Tag Archives: rivers

Lostine River, OR -The Wallowa Mountains

The Wallowa Mountains are a mountain range located in the Columbia Plateau of northeastern Oregon in the United States. The range runs approximately 40 mi northwest to southeast between the Blue Mountains to the west and the Snake River to the east. The range is sometimes considered to be an eastern spur of the Blue Mountains. Also called the “Alps of Oregon” Much of the range is designated as the Eagle Cap Wilderness, part of the Wallowa–Whitman National Forest. The highest point in the range is Sacajawea Peak, at an elevation of 9,838 feet above sea level. The Wallowa Batholith is formed of granite from a magma upwelling in Late Jurassic and Early Cretaceous time (between 160 million and 120 million years ago)

Most precipitation in the area is orographic precipitation. Near the tops of the mountains, total annual precipitation can exceed 100 in per year, as opposed to 10 in in the valleys. The Lostine River is a tributary to the Wallowa River draining northwest from the north side of Eagle Cap.

Before this trip Matt King had dialed in a few rivers in the Wallowa’s and after a cross-country road trip, back home for 8 hours, I was on my way to the Lostine with Jacob Cruser. We met up with Tygh and Matt and headed to the river.

The put in. The last calm pool you will see.
The put in. The last calm pool you will see.

 

After the put-in the Lostine tilts on edge and the whitewater begins. A lot of blind turns and consistent gradual gradient goes until the first long boulder garden.

The long boulder garden on the Lostine River

 

The last couple rapids build into vertical walls with an intimidating rapid to exit the gorge and reach the take-out. After ducking a log-jam and catching an eddy on river left, you can see the take-out eddy downstream on river left…in between is the exit crux. This section can be seen from the take-out bridge. Scout well and have fun. The Lostine as well as the greater Wallowa’s are packed full of adventure.

 

Log ducking before the final rapid.
Log ducking before the final rapid.

 

Tygh cruising into the take-out
Tygh cruising into the take-out

 

The Lostine was an instant classic with easy access, flat water put-in shortly followed by non-stop action. The character starts out with fast paced shallow boulder gardens that eventualy forms into a bedrock gorge before the take out bridge.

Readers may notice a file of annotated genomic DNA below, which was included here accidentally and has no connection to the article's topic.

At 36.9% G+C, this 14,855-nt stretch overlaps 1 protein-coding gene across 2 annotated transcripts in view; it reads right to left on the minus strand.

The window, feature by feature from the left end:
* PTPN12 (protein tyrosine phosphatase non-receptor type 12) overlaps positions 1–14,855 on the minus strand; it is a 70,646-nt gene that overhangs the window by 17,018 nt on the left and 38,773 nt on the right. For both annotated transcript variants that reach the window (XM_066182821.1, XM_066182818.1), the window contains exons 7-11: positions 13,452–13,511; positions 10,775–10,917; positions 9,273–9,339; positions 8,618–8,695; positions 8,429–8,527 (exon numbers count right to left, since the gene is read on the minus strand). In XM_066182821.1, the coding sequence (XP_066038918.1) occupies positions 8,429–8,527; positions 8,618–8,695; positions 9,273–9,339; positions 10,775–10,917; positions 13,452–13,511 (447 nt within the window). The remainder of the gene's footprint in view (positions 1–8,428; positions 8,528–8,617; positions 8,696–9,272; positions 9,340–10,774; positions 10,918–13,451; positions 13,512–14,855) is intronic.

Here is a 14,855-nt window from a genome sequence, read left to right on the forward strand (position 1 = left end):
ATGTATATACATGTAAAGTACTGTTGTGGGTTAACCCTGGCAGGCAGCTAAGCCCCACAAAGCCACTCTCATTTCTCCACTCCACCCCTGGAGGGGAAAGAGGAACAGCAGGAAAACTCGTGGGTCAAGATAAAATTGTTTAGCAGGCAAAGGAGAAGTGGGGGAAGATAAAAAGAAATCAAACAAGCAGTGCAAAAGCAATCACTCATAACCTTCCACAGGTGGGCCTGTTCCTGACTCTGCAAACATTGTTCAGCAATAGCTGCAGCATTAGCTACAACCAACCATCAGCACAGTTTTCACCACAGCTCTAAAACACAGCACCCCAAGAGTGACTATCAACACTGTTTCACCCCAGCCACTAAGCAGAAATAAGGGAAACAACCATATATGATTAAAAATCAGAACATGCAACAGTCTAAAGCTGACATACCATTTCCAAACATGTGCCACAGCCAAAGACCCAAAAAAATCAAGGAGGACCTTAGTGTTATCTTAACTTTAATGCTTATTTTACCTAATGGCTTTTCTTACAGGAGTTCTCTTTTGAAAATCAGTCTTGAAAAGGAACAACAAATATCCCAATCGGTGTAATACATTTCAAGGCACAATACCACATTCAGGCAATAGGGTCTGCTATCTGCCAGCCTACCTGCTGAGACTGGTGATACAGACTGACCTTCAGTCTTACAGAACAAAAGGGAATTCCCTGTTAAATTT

For video on the Lostine River and a couple other Wallowa Classics, check out this edit by Jacob Cruser

 

Flows: Flows are hard to catch in the Wallowas, but the best time is the spring/summer run off when the rivers slowly drop into a good flow range
Take-out: High bridge on Upper Lostine Rd.
Put-in: About 4 miles up the rd. near the first calm pool.

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Herman Creek, OR

Herman Creek, Oregon
4.5 miles above hwy – E.F. Herman to PCT/Hwy
March, 2013

Nestled in the hills south of Cascade Locks, Herman creek meanders down the hill with a couple dramatic features. From Herman Creek Campground the trail climbs upstream, steeply, crossing the PCT then following the ridgeline up toward the East Fork.

We are now living in a time where knowledge is a click away. Any watershed can be inspected on Google Earth and any waterfall can be seen instantly in on-line photo galleries. Many of the waterfalls in the Columbia River Gorge can be viewed from the historical highway on the Oregon side and within short hikes along hwy 14 on the Washington side. Many of the guidebooks acknowledge around 75 waterfalls in the gorge, however with the right gear and planning there are a few hundred well within reach, most require a little extra effort to see. Herman creek appeared to be a worthy expedition. The hiking stories and photos on-line were intriguing to say the least. Like the other creeks in this area, Herman displays a rich northwest rainforest character sitting in the crosshairs of the Cascade Mountains and the Columbia River Gorge.